“I enjoyed telling stories through video,” he said. “It was a way of expressing myself that I never had found before, of being able to get my thoughts and ideas into the world. I love seeing the people’s reaction to what you created. I was like, ‘OK, I want to do this again and again and again.’”
After graduating from East Kentwood in 2012, Arredondo majored in broadcasting cinematic arts at Central Michigan University. After graduating from there in 2017, he embarked on a work away program in Spain where he started a web page called Inspired Life Media that featured stories that connected humans from around the world to inspire people to travel.
A Stint As An Educator
When he returned to the U.S., Arredondo searched for a job in video production, which proved difficult. He started substitute teaching in Kentwood Public Schools and loved it so much that when offered an ELL interventionist position at Crestwood, he took it. He still thinks becoming a professor might be in his future.
“It was super rewarding. That’s when I reflected on the impact Mr. Garcia had on me. It make me think ‘How can I be a Mr. Garcia for these kids?’
“I would go home feeling fulfilled every single day.”
He went on to work as an ELL interventionist at the high school for a year, but still wanted to pursue his dream. He landed a job at Wood TV8 as the director of community affairs, through which he connected with many community partners. It gave him the confidence to branch out on his own and start his own business.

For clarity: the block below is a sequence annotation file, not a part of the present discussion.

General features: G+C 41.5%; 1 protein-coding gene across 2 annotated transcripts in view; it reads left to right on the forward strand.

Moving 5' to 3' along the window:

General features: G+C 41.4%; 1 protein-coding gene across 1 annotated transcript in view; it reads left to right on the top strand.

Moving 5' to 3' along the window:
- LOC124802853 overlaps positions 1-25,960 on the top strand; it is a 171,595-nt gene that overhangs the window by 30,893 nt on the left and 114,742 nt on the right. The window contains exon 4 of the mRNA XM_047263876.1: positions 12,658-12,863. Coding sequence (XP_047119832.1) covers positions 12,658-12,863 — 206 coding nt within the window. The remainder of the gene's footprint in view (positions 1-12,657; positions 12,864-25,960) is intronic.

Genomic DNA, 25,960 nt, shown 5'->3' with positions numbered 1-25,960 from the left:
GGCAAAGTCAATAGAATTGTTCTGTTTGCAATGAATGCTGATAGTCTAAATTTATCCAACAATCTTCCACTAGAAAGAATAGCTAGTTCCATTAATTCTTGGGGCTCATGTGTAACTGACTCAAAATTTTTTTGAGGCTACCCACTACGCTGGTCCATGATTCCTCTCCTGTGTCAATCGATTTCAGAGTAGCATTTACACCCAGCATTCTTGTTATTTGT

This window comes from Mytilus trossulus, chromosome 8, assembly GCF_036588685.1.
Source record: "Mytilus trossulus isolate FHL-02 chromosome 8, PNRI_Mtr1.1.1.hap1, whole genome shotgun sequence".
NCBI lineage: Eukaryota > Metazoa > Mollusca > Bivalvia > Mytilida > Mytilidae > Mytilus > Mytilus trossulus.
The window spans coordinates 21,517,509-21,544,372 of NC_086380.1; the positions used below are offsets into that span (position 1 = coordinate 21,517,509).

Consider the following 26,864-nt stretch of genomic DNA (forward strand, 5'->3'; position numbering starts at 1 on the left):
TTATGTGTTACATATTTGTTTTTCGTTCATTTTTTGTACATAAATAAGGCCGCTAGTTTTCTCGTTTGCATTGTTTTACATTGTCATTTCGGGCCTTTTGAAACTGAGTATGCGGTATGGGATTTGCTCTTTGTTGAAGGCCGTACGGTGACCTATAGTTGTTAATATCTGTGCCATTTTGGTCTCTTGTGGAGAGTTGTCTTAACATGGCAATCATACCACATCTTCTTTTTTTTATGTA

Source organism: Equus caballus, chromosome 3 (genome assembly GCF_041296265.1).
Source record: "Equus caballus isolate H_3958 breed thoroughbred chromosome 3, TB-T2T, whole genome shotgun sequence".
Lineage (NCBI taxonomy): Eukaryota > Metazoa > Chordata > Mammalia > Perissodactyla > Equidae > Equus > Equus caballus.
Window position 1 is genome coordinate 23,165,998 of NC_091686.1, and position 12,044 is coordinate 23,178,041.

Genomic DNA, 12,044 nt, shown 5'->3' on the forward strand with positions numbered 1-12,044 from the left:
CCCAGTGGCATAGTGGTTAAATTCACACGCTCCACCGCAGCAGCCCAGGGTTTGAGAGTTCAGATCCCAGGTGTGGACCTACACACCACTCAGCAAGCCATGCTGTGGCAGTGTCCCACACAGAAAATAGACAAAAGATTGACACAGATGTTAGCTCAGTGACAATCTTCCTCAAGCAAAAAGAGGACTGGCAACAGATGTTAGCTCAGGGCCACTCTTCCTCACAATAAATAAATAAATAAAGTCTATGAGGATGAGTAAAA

He chose the name Aves, meaning “bird” in Spanish, and representing freedom. The name is symbolic to him in other ways, including in working with fellow EK Falcons.
“When you see a flock of birds they are all flying as one. They are moving faster because they are flying together. As I build my own team, I always say my mission is that we are going to fly, as we all have the same goal to produce and tell great stories and do whatever it takes to get there together.”
What started as a one-man band has grown into a four-member team of East Kentwood graduates, including producer Luiza Herdy, photographer Subhan and editor Aidan Baas.
Arredondo and the crew produce everything from commercials to public service announcements to stories highlighting people’s lived experiences. For Kentwood, they highlight district news and events, such as the first day of school, East Kentwood Graduation 2023 and Facilities and Operations.
Back in the STEM classroom at Brookwood Elementary, Arredondo interviews teacher Jenna Williams and Instructional Technology coordinator Brooke Storms. He then captures the students as they busily build their mazes. He gets footage of their designs, trial and errors and their excitement as their bugs move through their mazes.
He knows he’s documenting one of the “100 positive stories” in any given month at the district he attended.
“I take every opportunity I get to show the story of Kentwood in a positive light, and show people how cool that place is.”